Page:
Mississippi Governor, Attorney General Defend State's Ban On Gay Couples Adopting

It is "over-extending" recent Supreme Court rulings striking down state marriage bans to argue that Mississippi's ban on same-sex couples adopting is now also unconstitutional, Mississippi Attorney General Jim Hood argues.

WASHINGTON — Mississippi Gov. Phil Bryant and Attorney General Jim Hood believe the state's ban on adoptions by same-sex couples remains constitutional — even in the aftermath of the Supreme Court's recent marriage rulings — the two men asserted in federal court late last week.

Hood, a Democrat, states that the same-sex couples who brought the lawsuit challenging the Mississippi provision banning them from adopting children together "are not likely to succeed" in their constitutional challenge to the provision in question, Section 93-17-3(5).

The provision, adopted in 2000, states simply: "Adoption by couples of the same gender is prohibited." The couples are seeking a preliminary injunction, stopping "the relevant government officials from enforcing the Mississippi Adoption Ban as it applies to them."

The state's response, filed on Sept. 11, argues primarily that the couples cannot succeed because the parties sued — Bryant, a Republican; Hood; and Mississippi Department of Human Services Executive Director Richard Berry — are not responsible for granting adoptions in the state.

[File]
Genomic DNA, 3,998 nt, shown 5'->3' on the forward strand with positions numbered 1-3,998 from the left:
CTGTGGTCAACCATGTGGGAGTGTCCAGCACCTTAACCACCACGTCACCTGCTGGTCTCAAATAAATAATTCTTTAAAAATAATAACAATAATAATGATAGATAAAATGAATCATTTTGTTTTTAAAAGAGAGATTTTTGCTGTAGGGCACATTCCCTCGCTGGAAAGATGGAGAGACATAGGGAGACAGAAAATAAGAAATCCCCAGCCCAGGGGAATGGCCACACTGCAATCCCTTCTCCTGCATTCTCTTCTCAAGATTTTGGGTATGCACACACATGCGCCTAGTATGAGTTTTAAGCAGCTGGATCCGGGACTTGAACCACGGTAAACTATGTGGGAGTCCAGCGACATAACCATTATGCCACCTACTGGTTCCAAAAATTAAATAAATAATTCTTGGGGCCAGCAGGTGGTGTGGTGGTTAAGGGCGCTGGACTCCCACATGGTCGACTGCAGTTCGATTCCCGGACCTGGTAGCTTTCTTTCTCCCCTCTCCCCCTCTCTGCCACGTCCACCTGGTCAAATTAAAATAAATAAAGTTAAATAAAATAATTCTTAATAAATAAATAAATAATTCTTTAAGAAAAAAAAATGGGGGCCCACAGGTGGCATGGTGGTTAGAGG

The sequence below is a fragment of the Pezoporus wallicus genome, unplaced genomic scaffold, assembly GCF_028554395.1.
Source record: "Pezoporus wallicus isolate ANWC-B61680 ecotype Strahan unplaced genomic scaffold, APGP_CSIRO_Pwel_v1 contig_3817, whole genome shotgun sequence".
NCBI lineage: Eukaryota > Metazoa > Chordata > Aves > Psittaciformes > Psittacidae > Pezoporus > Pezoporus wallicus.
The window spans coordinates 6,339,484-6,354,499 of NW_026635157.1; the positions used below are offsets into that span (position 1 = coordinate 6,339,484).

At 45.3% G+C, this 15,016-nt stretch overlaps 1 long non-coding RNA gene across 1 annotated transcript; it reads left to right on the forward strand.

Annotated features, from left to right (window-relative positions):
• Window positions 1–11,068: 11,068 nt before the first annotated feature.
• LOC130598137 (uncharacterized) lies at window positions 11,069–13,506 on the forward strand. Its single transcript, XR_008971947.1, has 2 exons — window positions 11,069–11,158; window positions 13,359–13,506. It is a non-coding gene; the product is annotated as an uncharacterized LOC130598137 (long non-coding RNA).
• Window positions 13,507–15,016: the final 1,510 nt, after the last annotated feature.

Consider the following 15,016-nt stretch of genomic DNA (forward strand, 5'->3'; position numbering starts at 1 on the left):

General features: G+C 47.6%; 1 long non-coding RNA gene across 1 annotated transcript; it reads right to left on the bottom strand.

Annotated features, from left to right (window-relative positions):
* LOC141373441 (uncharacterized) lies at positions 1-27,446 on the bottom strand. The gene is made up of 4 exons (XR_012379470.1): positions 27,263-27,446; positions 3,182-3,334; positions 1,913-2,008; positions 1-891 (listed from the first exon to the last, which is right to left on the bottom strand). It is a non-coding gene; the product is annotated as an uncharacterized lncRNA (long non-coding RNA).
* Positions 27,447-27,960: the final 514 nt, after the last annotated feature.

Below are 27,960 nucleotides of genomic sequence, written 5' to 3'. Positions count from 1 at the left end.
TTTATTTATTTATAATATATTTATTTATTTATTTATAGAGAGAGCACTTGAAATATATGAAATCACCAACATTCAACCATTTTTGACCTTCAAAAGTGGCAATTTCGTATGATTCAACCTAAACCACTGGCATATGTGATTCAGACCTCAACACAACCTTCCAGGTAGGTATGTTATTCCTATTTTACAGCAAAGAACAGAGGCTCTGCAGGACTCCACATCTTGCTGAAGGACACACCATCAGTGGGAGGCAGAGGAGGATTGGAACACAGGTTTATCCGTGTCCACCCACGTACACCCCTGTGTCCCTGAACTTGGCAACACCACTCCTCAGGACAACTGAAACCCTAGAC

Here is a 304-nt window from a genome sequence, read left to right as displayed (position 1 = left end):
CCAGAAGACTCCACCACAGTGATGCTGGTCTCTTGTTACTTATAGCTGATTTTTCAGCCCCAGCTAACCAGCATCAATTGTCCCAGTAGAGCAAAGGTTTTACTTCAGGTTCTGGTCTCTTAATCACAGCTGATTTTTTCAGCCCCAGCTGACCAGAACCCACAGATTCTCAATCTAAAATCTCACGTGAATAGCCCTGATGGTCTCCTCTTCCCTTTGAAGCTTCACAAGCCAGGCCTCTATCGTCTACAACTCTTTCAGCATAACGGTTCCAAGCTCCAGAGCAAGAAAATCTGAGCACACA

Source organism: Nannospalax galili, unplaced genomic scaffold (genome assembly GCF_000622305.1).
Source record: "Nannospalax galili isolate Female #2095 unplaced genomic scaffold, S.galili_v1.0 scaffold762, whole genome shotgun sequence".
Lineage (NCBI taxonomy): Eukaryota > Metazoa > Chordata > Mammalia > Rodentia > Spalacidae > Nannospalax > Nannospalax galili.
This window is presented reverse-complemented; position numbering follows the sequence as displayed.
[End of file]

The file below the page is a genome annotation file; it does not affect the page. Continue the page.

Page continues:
More than halfway through the filing, though, Hood spends three pages detailing how the plaintiffs' "constitutional claims lack merit."

In seeking the preliminary injunction, the couples' lawyers — led by Paul Weiss's Roberta Kaplan — argued, "The Supreme Court has now left no ambiguity: gay couples must be granted the same 'equal dignity in the eyes of the law' as straight couples. The same principles and reasoning that animated Obergefell and Windsor apply with equal force and effect here."

In opposing the motion for the preliminary injunction, however, Hood says that "over-extend[s]" those cases.

"While the Supreme Court's decisions in Obergefell v. Hodges and United States v. Windsor recently established that the federal and state governments must recognize valid same sex marriages, and states must license them, over-extending those decisions to purportedly invalidate Section 93-17-3(5) through a preliminary injunction would be entirely inappropriate," Hood argued.

Then, he goes further, arguing that not only would such a ruling be over-extending Obergefell and Windsor but also that a 2004 appellate decision upholding Florida's prior ban on gay adoption — known as Lofton — is applicable today to this case.

"For the same reasons Lofton rejected the plaintiffs' Fourteenth Amendment challenges to Florida's statute, the movants lack a substantial likelihood of success on the merits here," Hood writes.

Hood quotes approvingly from the Lofton ruling — which was decided on January 28, 2004, before same-sex couples could marry anywhere in the country — throughout the ruling:

Similarly, Hood wrote, "Here, the Mississippi Legislature has concluded that dual-gender parenting is preferable and should be encouraged where possible by prohibiting adoption by same-gender couples."

Read Mississippi A.G. Hood's filing: